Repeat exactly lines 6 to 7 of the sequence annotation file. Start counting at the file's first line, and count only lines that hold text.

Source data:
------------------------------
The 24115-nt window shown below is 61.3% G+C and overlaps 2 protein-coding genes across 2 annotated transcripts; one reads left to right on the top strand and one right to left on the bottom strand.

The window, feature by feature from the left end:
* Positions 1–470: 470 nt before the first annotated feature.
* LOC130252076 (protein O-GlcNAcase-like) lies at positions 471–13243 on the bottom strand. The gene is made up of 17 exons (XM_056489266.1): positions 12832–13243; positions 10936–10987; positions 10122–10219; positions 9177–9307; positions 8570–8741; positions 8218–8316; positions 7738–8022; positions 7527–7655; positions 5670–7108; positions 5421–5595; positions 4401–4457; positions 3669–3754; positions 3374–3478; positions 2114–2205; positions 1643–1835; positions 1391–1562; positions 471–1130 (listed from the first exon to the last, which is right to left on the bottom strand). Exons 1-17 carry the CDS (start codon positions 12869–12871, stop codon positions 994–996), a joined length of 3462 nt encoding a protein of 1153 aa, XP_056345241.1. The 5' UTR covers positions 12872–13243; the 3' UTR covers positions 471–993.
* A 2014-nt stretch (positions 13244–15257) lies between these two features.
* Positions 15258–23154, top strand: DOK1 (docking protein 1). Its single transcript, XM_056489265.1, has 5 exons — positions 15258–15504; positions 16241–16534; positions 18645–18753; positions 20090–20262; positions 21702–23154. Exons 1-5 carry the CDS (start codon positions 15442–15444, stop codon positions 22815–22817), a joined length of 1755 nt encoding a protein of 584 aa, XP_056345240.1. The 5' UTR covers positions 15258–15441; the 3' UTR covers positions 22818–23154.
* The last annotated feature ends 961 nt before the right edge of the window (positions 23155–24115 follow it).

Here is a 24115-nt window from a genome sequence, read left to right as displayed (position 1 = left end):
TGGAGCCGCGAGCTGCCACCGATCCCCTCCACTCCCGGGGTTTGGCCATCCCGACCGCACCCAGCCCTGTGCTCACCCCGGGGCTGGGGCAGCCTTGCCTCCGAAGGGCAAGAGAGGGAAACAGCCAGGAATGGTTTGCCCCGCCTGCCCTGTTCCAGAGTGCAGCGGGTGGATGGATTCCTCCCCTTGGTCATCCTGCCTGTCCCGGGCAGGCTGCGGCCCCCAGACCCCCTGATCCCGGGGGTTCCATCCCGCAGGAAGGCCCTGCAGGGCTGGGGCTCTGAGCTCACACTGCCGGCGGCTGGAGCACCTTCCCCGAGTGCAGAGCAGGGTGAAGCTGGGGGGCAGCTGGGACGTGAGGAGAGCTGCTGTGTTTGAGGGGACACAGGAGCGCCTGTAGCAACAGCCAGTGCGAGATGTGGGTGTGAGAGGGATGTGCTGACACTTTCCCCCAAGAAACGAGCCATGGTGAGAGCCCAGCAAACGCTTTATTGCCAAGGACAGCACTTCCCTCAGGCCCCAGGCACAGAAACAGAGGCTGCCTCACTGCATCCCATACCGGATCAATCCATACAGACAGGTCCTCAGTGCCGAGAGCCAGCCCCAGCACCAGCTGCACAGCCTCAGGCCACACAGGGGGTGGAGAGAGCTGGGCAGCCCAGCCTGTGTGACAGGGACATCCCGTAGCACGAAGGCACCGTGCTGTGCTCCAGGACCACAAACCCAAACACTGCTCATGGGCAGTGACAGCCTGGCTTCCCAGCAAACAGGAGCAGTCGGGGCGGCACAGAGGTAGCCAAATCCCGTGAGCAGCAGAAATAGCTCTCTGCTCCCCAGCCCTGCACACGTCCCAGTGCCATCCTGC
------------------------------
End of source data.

* Positions 15258–23154, top strand: DOK1 (docking protein 1). Its single transcript, XM_056489265.1, has 5 exons — positions 15258–15504; positions 16241–16534; positions 18645–18753; positions 20090–20262; positions 21702–23154. Exons 1-5 carry the CDS (start codon positions 15442–15444, stop codon positions 22815–22817), a joined length of 1755 nt encoding a protein of 584 aa, XP_056345240.1. The 5' UTR covers positions 15258–15441; the 3' UTR covers positions 22818–23154.
* The last annotated feature ends 961 nt before the right edge of the window (positions 23155–24115 follow it).